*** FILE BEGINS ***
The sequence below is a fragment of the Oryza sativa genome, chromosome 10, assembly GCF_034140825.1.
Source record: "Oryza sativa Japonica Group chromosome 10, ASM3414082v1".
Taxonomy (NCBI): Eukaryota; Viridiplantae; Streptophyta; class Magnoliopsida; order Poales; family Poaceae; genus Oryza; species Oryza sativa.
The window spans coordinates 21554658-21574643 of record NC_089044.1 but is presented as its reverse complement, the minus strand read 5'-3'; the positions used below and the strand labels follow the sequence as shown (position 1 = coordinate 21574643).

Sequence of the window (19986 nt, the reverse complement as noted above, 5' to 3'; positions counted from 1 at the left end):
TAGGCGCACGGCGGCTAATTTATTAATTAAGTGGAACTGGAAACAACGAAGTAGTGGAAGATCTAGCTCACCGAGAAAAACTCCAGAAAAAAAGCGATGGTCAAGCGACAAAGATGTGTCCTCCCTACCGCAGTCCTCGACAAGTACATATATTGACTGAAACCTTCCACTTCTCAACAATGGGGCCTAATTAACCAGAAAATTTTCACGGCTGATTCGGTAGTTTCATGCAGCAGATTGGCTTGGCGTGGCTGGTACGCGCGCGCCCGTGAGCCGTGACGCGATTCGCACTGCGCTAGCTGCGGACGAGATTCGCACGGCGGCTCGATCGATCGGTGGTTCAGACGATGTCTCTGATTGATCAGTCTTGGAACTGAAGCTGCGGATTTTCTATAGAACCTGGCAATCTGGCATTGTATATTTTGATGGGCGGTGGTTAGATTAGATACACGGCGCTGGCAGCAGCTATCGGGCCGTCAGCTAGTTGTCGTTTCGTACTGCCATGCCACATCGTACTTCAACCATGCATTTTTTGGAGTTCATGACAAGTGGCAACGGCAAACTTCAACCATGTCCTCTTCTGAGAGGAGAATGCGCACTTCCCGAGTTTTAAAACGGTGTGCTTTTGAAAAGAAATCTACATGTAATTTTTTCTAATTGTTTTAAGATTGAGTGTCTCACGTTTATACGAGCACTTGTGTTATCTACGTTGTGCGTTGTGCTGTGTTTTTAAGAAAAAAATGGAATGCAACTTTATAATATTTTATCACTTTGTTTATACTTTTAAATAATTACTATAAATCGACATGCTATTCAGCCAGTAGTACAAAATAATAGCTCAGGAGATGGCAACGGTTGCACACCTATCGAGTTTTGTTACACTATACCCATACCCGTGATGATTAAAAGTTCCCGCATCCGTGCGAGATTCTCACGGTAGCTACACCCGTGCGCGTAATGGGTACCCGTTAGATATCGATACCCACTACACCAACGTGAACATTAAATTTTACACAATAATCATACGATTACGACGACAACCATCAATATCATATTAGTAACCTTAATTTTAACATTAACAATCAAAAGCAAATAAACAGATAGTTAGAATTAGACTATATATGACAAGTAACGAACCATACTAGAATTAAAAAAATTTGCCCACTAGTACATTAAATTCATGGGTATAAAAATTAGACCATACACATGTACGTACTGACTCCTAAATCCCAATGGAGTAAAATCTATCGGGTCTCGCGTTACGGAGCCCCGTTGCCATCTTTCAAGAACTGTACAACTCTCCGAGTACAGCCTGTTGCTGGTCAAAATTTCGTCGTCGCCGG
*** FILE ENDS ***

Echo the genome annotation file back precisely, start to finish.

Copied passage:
The sequence below is a fragment of the Oryza sativa genome, chromosome 10, assembly GCF_034140825.1.
Source record: "Oryza sativa Japonica Group chromosome 10, ASM3414082v1".
Taxonomy (NCBI): Eukaryota; Viridiplantae; Streptophyta; class Magnoliopsida; order Poales; family Poaceae; genus Oryza; species Oryza sativa.
The window spans coordinates 21554658-21574643 of record NC_089044.1 but is presented as its reverse complement, the minus strand read 5'-3'; the positions used below and the strand labels follow the sequence as shown (position 1 = coordinate 21574643).

Sequence of the window (19986 nt, the reverse complement as noted above, 5' to 3'; positions counted from 1 at the left end):
TAGGCGCACGGCGGCTAATTTATTAATTAAGTGGAACTGGAAACAACGAAGTAGTGGAAGATCTAGCTCACCGAGAAAAACTCCAGAAAAAAAGCGATGGTCAAGCGACAAAGATGTGTCCTCCCTACCGCAGTCCTCGACAAGTACATATATTGACTGAAACCTTCCACTTCTCAACAATGGGGCCTAATTAACCAGAAAATTTTCACGGCTGATTCGGTAGTTTCATGCAGCAGATTGGCTTGGCGTGGCTGGTACGCGCGCGCCCGTGAGCCGTGACGCGATTCGCACTGCGCTAGCTGCGGACGAGATTCGCACGGCGGCTCGATCGATCGGTGGTTCAGACGATGTCTCTGATTGATCAGTCTTGGAACTGAAGCTGCGGATTTTCTATAGAACCTGGCAATCTGGCATTGTATATTTTGATGGGCGGTGGTTAGATTAGATACACGGCGCTGGCAGCAGCTATCGGGCCGTCAGCTAGTTGTCGTTTCGTACTGCCATGCCACATCGTACTTCAACCATGCATTTTTTGGAGTTCATGACAAGTGGCAACGGCAAACTTCAACCATGTCCTCTTCTGAGAGGAGAATGCGCACTTCCCGAGTTTTAAAACGGTGTGCTTTTGAAAAGAAATCTACATGTAATTTTTTCTAATTGTTTTAAGATTGAGTGTCTCACGTTTATACGAGCACTTGTGTTATCTACGTTGTGCGTTGTGCTGTGTTTTTAAGAAAAAAATGGAATGCAACTTTATAATATTTTATCACTTTGTTTATACTTTTAAATAATTACTATAAATCGACATGCTATTCAGCCAGTAGTACAAAATAATAGCTCAGGAGATGGCAACGGTTGCACACCTATCGAGTTTTGTTACACTATACCCATACCCGTGATGATTAAAAGTTCCCGCATCCGTGCGAGATTCTCACGGTAGCTACACCCGTGCGCGTAATGGGTACCCGTTAGATATCGATACCCACTACACCAACGTGAACATTAAATTTTACACAATAATCATACGATTACGACGACAACCATCAATATCATATTAGTAACCTTAATTTTAACATTAACAATCAAAAGCAAATAAACAGATAGTTAGAATTAGACTATATATGACAAGTAACGAACCATACTAGAATTAAAAAAATTTGCCCACTAGTACATTAAATTCATGGGTATAAAAATTAGACCATACACATGTACGTACTGACTCCTAAATCCCAATGGAGTAAAATCTATCGGGTCTCGCGTTACGGAGCCCCGTTGCCATCTTTCAAGAACTGTACAACTCTCCGAGTACAGCCTGTTGCTGGTCAAAATTTCGTCGTCGCCGG